A picture of a Darwin's Hawk Moth (click to enlarge)
click to enlarge
Photo by:
Dorling Kindersley
Hornworm, any of a family of moth caterpillars named for a prominent horn on the end of their abdomen. When disturbed, the hornworm will rear up and wave its horn in a threatening display to deter predators. Hornworms are harmless to humans, although a few species can damage agricultural crops. Hornworms live throughout the world and are most diverse in tropical regions. There are about 1200 species worldwide, and 120 species in North America.

Hornworms are among the largest of all immature insects. Some grow to more than 10 cm (4 in) long and may weigh up to 10 gm (0.35 oz). Like many caterpillars, they are specialized herbivores that feed on leaves. Their digestive system often makes up more than half of the body, and some feed nearly continuously both day and night throughout their caterpillar lives, except when molting, or shedding their skin. Under ideal conditions, a hornworm caterpillar may grow to weigh 10,000 times its original weight in less than two weeks. It then buries itself in leaf litter or under stones, and begins to transform into a pupa within the protective case of its larval skin. After metamorphosis, the adult emerges as a moth. The pale green tobacco and tomato hornworms are pests of tobacco, tomato, and potato plants, as well as other plants in the nightshade family. Hornworms are one of the few pests that are not deterred by the noxious defensive chemicals in these plants.

A picture of a Hornworm Moth
Photo by:
Matt Meadows/Peter Arnold, Inc.
Adult hornworms are generally known as hawk or sphinx moths, although the term hornworm also applies to them. They have stout, fuzzy bodies, long, feathery antennae, and long, relatively narrow wings. Most hornworm moths are striped or patterned in shades of gray and brown, but some are quite strikingly colored with black and red, green, or yellow. They feed on nectar through their long, hollow, tongue-like proboscises. Unlike butterflies, hornworms typically hover in the air while feeding at a flower, much as hummingbirds do, and for this reason are sometimes called hummingbird moths. The unrolled proboscis extends into a long drinking straw capable of reaching nectar in flowers with narrow, deep corollas. These features enable the moths to feed on hanging, tubular flowers that are inaccessible to butterflies and to most bees.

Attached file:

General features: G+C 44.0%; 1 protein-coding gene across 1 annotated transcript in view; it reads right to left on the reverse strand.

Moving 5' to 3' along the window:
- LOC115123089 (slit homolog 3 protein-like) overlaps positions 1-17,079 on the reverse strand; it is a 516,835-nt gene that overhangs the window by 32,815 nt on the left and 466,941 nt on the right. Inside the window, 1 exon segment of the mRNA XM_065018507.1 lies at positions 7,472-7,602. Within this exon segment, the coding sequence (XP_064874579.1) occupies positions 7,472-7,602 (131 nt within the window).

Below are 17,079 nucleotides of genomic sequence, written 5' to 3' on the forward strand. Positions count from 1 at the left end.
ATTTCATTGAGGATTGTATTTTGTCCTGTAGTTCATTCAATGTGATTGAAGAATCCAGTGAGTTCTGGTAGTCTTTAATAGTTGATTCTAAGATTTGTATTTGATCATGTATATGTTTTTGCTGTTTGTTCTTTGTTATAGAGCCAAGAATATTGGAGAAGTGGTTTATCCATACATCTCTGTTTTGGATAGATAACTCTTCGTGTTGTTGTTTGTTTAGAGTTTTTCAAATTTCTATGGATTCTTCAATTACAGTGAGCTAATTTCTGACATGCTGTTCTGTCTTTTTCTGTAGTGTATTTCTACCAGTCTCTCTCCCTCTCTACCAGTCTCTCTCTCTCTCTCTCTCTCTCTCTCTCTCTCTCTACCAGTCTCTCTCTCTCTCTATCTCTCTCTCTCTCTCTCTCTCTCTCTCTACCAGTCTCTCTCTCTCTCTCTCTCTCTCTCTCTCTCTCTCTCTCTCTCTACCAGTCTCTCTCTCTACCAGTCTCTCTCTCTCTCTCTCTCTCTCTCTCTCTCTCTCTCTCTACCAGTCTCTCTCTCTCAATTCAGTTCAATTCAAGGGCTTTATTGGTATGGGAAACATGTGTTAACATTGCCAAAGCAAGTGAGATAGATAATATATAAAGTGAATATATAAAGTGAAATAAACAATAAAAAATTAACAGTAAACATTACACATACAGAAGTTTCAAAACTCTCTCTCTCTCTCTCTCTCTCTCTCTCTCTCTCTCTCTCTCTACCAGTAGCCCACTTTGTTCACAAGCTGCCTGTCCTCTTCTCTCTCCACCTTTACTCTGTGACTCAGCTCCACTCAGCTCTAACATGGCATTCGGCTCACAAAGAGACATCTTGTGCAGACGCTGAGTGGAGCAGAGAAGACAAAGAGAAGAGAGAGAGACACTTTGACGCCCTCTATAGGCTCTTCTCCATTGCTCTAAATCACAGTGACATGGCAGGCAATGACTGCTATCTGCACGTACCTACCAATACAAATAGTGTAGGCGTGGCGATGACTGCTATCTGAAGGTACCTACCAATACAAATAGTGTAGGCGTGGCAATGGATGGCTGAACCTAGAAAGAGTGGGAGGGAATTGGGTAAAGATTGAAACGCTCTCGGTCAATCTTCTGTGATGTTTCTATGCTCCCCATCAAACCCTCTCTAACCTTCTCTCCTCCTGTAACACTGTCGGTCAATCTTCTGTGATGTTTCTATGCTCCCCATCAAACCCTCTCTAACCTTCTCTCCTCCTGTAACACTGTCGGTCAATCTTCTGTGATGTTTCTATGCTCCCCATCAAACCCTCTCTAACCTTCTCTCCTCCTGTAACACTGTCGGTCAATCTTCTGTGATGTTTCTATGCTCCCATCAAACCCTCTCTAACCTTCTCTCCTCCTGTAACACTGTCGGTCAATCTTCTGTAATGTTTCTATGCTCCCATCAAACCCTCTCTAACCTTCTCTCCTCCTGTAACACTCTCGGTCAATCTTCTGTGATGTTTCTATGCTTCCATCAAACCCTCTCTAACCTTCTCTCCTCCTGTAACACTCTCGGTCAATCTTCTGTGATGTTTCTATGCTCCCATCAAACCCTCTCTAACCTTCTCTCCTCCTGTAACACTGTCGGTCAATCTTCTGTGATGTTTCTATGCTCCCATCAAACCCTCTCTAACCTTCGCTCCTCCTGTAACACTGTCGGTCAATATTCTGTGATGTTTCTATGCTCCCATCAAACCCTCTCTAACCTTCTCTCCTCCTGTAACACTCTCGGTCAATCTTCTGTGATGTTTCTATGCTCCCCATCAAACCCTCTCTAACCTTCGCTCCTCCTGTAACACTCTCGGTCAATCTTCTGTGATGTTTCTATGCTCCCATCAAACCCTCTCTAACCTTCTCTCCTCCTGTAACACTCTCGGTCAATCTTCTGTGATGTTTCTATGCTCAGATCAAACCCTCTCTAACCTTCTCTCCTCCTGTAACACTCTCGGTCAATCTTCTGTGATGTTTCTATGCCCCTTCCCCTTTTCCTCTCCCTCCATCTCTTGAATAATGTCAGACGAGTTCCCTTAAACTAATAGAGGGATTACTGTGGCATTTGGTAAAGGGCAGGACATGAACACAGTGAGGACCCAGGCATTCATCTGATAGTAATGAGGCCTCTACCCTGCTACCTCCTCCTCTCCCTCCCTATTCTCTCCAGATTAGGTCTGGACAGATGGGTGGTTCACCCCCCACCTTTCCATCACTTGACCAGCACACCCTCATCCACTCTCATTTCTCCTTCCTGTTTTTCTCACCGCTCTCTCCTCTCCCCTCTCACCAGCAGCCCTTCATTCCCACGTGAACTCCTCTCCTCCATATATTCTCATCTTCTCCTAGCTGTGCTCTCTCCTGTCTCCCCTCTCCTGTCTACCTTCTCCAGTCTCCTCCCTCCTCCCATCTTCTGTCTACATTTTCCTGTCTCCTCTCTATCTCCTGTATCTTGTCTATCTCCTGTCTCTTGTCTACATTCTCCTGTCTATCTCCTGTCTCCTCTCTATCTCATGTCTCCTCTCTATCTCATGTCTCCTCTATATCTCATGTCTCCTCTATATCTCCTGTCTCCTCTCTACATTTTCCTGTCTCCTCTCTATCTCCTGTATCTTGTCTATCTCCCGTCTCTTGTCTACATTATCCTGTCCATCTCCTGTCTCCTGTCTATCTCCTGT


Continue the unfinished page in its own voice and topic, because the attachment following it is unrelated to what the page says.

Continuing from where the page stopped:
Moths of the hornworm family are powerful and fast fliers. Like many large insects, such as bumble bees, they maintain high body temperatures near 40° C (100° F) during flight. Under cold conditions, hornworm moths may shiver their flight muscles to generate heat before takeoff and flight. This behavior, known as thermoregulation, is unusual in insects.

Because of their large size, their importance as agricultural pests, and the ease with which they can be raised in the laboratory, hornworms have become important experimental animals for studying insect physiology. Scientists have learned how hormones control molting and metamorphosis in insects from studies with hornworms, and they have used hornworms to study how arthropod nervous systems develop.

Scientific classification: Hornworms are classified in the moth family Sphingidae, in the order Lepidoptera (butterflies and moths). The tobacco hornworm is Manduca sexta; the tomato hornworm is Manduca quinquemaculata.

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